Thursday, March 28, 2013

Interview

Last week, I went to Denver for a job interview. The interview was divided into two parts: a presentation on the first day and an actual interview on the second. After the presentation on the first day, I decided that the job wasn't for me. However, I was a few hundred miles away from home and had a rental car, a paper to write, and a whole day before my flight left.

So I did the only logical thing: cancel my interview and go drive around in the mountains by Denver to find inspiration for my paper.

Did you know that Buffalo Bill was buried 25ish miles west of Denver? I didn't before I saw the exit 246 sign (or thereabouts) loudly proclaiming so. My paper would just have to wait. The $5 spent at the Bill Memorial Museum may have been one of the best $5 I've spent.


I felt really weird being in the museum alone dressing up like Buffalo Bill, but I couldn't resist putting on at least a hat and boots. Yippee ki yay.

 Buffalo Bill's actual grave.

So after Buffalo Bill and a great view of Denver, I found the beautiful little town of Idaho Springs a few miles down the road. In addition to being quaint and quiet, it had a hippy-ish, natural feeling to it that felt very comfortable. I thought it would be a good place to write my paper, but it wasn't exactly nature, where I felt my muses would most easily come to me, so after seeing a bunch of outdoor stores, restaurants, an abandoned train, and a sign for organic frozen yogurt, I decided to move on.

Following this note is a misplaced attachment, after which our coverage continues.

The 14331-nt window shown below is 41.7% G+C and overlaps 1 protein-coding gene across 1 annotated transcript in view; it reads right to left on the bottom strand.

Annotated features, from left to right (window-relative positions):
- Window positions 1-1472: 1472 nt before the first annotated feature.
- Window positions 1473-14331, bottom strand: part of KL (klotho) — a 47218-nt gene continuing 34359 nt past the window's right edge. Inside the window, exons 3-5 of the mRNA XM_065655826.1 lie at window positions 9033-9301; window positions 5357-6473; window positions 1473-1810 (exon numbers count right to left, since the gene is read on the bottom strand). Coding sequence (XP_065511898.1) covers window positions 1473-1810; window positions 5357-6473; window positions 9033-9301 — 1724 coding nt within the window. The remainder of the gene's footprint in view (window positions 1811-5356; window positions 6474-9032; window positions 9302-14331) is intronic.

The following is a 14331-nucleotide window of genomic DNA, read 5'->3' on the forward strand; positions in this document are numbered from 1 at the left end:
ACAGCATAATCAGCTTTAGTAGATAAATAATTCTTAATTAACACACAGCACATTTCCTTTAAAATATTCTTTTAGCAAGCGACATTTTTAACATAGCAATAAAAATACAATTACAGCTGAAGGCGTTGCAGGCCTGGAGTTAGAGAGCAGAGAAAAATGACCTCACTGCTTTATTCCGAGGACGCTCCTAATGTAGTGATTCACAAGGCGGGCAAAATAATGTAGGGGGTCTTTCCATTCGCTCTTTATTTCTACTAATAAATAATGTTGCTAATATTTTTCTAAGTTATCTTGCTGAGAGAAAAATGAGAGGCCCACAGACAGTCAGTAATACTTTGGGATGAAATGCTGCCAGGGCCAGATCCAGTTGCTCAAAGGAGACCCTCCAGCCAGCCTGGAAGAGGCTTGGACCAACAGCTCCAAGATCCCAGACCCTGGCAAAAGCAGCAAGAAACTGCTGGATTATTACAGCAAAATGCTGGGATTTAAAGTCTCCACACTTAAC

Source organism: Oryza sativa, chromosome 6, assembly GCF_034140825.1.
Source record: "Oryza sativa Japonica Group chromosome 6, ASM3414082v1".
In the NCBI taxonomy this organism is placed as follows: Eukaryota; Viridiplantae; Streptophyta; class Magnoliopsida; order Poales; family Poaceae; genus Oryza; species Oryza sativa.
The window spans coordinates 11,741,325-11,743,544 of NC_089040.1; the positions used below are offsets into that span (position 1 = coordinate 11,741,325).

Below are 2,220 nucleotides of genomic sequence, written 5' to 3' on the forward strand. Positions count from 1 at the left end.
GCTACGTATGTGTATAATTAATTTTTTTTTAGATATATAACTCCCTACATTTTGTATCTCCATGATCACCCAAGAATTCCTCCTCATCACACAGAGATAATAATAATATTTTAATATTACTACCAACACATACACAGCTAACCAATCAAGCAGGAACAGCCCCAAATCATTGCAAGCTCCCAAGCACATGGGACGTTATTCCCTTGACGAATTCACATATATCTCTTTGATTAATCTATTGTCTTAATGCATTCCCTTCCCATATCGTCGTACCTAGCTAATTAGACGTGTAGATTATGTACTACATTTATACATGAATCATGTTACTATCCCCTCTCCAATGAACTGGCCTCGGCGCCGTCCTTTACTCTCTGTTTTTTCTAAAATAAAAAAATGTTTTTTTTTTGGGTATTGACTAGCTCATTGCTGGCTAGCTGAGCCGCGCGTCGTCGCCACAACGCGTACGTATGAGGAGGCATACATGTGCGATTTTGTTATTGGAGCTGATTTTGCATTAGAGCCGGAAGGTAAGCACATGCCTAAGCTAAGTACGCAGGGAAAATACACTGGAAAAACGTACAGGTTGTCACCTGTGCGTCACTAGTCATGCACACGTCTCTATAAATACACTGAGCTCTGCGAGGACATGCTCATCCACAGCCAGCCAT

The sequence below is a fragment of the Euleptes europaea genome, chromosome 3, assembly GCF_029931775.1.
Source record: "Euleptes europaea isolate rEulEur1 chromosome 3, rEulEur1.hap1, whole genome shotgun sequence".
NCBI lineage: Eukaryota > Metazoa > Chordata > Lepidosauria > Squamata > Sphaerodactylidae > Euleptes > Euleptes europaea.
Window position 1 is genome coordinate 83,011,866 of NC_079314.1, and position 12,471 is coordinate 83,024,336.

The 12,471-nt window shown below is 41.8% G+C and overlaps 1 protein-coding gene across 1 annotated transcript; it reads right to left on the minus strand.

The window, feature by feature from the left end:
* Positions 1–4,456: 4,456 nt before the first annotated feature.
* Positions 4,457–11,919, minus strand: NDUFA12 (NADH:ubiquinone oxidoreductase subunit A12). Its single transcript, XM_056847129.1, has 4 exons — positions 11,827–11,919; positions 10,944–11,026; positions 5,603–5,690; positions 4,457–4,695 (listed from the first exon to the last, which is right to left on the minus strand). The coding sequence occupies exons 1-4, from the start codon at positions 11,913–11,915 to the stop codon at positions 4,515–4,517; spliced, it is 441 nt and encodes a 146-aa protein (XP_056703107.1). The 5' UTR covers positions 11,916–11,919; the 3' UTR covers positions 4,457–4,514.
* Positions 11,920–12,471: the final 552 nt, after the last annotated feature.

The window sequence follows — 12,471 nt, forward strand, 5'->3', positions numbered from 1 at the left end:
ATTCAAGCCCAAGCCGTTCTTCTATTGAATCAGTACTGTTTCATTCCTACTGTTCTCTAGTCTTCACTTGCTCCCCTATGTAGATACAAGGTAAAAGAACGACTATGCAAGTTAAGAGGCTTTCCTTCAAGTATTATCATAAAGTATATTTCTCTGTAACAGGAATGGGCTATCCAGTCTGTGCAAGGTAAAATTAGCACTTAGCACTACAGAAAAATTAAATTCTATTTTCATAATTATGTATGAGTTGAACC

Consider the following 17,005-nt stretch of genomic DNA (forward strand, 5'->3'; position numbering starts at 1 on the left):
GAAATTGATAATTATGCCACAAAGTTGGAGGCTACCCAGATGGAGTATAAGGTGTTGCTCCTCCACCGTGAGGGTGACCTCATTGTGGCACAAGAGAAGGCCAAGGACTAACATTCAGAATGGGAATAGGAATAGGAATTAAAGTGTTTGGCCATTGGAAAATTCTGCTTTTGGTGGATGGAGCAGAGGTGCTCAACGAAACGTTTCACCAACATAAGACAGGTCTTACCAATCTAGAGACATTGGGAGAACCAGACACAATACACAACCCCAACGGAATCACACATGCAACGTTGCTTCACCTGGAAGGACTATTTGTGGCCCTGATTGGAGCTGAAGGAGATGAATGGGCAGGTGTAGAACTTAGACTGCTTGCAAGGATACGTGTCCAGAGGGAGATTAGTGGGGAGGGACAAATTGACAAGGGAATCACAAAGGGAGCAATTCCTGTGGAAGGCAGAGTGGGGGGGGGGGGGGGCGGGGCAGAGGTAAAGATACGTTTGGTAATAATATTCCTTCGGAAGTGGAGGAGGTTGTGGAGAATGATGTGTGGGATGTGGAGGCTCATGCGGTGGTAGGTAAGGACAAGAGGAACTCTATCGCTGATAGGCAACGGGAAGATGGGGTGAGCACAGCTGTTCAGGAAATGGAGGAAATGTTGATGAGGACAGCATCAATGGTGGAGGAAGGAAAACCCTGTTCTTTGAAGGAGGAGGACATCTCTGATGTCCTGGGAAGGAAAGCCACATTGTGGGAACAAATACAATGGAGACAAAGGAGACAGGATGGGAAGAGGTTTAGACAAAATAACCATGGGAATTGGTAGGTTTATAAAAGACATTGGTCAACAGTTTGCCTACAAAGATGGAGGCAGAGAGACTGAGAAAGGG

So, I drove up into the mountains. The views were amazing, but the roads were still pretty bad. At one point, I got my car stuck in a snow bank. Fortunately, I met some really cool people from Nebraska and Iowa on vacation who took me down to a nearby ranger station where we got a shovel to dig my car out. Meeting new people and bonding with them in weird situations is one of the reasons why I love travel. By the time I got it out, it was about 4pm in the afternoon, and I still had no paper written. Given that it was 29 degrees outside and windy, with the sun starting to go behind the mountains, I figured that nature probably wasn't my best ally in getting my paper done.



So I drove back to Idaho Springs, found a Starbucks that had a nice, homey feel to it, and started working on my paper. As customers came in, the employees greeted a lot of them by name and chatted with them about hobbies, families, and life. It brought home the sense of community and family that small town America has and which we often and unfortunately lack in Provo. As I was walking back to my rental car, the sunset offered a view too magnificent to pass up.


I didn't end up getting much done on my paper, but I didn't care too much by the end of the day.

2 comments:

  1. that last picture is breathtaking. maybe you should just move to denver and become a cowboy?

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  2. I mean, digging a car out of a snow bank can't be that different from wrassling a cow, can it?

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